A Healthy Balance: Calories and Activity

(www.cardiosmart.org) – Unfortunately, portion sizes have grown (a lot) in the last several decades—“supersized” portions are often offered at relatively low prices. As a result, our reference point for what a healthy portion looks like may be vastly distorted. For example, today’s bagels or muffins are often at least two servings, yet we tend to eat the whole thing, thinking we’ve only had one serving.

At the same time, more Americans are eating their meals out of the home at restaurants where they can’t control the ingredients. The problem? Some entree portions are packed with an entire day’s worth of calories, fat and/or sodium.

Plate-Infographic“What we eat may be well more than what our body actually needs, and we know excess body weight can spell trouble for the heart,” says JoAnne M. Foody, MD, FACC, CardioSmart.org Editor-in-Chief. “Adopting a low-fat, heart-healthy diet and being mindful about how much food you are consuming is an important step to making better choices.”

Why Pay Attention to Portions?

Research shows that people eat more when they are given—or take—larger portions. We tend to eat what’s in front of us, often without thinking much of it. But indulging in bigger portions often means you are consuming more calories and fat than your body needs.

“An overloaded plate with ‘supersized’ portions translates to a lot of calories consumed,” adds Penny Kris-Etherton, PhD, RD, Distinguished Professor of Nutrition at Penn State University. “Too many calories results in weight gain—a risk factor for both heart disease and diabetes.”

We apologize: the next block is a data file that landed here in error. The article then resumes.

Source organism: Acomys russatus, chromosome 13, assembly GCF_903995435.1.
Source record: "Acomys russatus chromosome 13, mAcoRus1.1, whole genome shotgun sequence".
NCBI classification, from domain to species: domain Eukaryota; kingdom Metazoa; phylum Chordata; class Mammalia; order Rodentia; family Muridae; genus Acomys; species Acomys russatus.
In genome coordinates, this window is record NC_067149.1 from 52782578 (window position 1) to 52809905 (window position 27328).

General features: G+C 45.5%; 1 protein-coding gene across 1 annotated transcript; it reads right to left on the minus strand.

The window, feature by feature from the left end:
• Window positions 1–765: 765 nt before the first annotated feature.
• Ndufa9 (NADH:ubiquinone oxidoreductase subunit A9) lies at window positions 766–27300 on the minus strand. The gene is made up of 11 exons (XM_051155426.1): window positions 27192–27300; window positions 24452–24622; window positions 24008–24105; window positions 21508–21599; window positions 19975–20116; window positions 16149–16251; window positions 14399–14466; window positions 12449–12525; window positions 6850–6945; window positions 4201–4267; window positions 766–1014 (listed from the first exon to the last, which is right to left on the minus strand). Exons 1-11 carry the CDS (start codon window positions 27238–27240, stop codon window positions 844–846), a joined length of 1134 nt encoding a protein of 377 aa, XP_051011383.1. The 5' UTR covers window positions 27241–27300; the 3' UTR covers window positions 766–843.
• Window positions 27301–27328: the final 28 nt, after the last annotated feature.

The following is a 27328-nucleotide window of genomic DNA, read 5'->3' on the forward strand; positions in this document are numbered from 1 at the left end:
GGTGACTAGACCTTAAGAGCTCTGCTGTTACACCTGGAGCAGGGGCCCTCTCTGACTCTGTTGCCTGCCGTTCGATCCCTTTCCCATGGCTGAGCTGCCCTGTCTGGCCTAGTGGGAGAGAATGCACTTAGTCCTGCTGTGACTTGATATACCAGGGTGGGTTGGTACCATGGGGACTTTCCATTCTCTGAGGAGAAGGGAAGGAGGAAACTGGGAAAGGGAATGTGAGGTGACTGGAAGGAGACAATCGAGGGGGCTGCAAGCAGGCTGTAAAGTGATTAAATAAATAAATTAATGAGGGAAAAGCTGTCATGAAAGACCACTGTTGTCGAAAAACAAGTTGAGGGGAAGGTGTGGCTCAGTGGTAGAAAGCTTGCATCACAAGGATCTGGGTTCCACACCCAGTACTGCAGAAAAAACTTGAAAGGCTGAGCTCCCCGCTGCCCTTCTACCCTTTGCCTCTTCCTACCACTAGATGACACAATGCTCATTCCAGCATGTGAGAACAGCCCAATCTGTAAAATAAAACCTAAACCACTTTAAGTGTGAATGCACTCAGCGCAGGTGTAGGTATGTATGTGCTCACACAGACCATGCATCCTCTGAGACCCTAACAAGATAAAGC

Bottom line: Healthy portion sizes are likely a lot smaller than what you are used to putting on your plate.

How Much Food is Enough?

It’s highly individual. Your age, gender, current weight and how physically active you are all play a role. Regardless, it’s important to stay in tune with what your body needs. For example, practice eating more mindfully so that you eat to feel satisfied, and not to the point of being overly full.

Your goal should be to eat a diet composed of a variety of foods that are prepared in healthful ways. Be mindful of salt, sugar and saturated fats, and use steaming, sautéing, baking, roasting or grilling methods to cook versus frying.

“Try to fill half your plate with fruits and vegetables, one-fourth with lean protein and one-fourth with a starch like brown rice, whole grain noodles or a small plain baked potato,” says Kris-Etherton. “Take smaller bites and eat slowly.”
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